3-D printing is causing all sorts of consternation, as the 3-D-printed "Liberator" gun raises concerns about the procedure's potential (3-D printing doesn't kill people, people kill people, eh?). But the technology can be used to manufacturer other weapons too, or at least parts of them. Case in point: This partly 3-D-printed longbow, which uses the strong, flexible body of an old pair of skis for its limbs.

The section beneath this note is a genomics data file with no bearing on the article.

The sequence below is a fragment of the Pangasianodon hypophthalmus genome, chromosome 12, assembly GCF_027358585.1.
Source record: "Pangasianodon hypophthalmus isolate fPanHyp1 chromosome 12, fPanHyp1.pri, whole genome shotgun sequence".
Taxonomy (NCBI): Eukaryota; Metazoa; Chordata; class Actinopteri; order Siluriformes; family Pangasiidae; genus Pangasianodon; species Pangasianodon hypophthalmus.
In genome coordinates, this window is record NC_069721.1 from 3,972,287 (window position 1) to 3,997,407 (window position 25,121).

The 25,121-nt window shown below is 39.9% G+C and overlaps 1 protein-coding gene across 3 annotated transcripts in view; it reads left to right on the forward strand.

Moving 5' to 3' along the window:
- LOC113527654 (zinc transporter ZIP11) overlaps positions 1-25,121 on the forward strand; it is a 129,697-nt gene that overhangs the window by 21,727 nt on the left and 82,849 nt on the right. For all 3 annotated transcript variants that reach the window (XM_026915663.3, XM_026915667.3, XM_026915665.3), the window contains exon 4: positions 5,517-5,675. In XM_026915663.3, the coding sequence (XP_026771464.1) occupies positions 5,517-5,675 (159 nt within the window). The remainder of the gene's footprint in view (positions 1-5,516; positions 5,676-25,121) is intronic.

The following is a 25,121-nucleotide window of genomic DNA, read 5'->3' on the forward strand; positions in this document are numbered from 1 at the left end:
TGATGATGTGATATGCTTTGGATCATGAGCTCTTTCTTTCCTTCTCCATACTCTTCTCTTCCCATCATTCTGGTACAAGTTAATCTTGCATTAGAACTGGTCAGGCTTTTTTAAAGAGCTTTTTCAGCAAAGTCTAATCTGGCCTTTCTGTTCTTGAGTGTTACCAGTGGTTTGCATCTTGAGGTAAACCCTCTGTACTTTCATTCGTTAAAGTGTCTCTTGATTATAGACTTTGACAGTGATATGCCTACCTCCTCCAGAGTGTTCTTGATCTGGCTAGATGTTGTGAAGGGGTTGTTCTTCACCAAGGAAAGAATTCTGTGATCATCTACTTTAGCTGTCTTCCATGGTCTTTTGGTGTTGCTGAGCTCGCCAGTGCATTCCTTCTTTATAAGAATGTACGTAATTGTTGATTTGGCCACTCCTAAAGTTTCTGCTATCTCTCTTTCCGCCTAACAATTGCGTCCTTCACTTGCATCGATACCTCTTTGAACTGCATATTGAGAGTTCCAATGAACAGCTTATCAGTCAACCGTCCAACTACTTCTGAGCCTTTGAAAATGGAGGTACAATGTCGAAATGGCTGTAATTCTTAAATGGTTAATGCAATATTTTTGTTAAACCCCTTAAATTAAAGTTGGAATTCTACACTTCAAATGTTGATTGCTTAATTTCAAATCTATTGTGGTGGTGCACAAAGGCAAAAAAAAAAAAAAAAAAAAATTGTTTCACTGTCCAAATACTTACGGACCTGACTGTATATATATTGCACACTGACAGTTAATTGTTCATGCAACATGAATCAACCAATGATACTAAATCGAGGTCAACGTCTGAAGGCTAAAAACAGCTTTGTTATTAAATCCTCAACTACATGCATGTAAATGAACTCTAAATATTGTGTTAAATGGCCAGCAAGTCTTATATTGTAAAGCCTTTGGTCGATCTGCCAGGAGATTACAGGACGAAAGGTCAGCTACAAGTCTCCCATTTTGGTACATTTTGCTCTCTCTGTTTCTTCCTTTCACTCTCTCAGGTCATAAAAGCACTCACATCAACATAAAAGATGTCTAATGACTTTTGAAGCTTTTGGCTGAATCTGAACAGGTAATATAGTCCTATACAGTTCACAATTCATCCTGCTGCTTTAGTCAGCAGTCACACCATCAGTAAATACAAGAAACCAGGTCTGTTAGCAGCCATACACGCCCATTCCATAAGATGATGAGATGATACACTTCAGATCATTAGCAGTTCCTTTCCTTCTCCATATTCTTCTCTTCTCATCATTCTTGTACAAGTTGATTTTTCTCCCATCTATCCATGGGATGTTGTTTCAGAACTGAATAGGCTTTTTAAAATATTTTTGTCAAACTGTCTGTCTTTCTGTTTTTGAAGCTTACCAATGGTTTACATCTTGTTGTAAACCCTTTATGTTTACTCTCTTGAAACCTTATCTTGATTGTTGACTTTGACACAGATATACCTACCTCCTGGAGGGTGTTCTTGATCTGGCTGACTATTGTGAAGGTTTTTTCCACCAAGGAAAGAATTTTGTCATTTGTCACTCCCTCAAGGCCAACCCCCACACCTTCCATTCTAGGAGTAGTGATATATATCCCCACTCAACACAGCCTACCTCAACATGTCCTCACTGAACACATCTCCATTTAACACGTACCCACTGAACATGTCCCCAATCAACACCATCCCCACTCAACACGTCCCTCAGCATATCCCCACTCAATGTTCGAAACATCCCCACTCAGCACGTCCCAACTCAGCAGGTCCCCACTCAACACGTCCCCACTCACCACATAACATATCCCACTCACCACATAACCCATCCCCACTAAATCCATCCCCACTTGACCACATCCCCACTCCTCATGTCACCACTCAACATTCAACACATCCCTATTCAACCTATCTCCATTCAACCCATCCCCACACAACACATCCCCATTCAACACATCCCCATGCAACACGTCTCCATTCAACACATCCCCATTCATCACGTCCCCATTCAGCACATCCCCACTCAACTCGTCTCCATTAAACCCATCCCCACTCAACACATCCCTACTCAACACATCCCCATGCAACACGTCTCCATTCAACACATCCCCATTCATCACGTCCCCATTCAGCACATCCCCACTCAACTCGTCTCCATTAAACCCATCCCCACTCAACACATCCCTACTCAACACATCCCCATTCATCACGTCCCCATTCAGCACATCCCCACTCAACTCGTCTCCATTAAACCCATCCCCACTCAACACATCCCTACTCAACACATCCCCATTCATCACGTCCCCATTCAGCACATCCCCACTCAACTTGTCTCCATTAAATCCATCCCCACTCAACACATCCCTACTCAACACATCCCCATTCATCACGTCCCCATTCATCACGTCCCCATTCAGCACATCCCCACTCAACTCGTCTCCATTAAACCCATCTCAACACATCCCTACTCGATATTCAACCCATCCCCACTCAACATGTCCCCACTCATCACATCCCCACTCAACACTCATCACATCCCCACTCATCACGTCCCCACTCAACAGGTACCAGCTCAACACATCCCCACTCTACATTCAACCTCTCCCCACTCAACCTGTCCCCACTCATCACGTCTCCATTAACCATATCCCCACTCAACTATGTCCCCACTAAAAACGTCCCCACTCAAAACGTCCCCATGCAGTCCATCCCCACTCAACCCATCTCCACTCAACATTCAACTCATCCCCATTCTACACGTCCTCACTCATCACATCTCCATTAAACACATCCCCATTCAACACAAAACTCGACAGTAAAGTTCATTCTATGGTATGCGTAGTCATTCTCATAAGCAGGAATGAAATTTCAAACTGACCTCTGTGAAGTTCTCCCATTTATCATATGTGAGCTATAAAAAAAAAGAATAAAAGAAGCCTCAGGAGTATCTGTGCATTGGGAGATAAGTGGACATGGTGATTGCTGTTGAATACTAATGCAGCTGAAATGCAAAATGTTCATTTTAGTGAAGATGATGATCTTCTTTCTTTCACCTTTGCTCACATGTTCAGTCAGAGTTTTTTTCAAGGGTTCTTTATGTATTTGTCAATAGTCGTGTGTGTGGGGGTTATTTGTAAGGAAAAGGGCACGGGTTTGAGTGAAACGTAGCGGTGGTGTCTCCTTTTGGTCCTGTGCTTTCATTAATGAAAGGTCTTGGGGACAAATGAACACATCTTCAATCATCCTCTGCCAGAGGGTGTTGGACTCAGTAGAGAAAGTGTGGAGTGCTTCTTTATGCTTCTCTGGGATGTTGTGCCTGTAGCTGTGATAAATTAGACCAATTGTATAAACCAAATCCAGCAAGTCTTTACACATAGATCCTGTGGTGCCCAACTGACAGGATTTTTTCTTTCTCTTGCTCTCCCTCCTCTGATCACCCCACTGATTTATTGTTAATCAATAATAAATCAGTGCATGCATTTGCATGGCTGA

Whereas the 3-D-printed gun was made on an expensive printer that uses a very strong plastic compound (although it could still explode, harming the user), the plastic parts for the longbow in this video were fashioned using the same sort of relatively cheap plastic extrusion printer that the average consumer can buy. Of course these are only parts of a weapon, and one could construct a longbow out of almost any number of items without needing a printer. But it is still a potentially deadly weapon, as Henry the Fifth could testify, and it reminds us that the debate about weapons and 3-D printing has only just begun.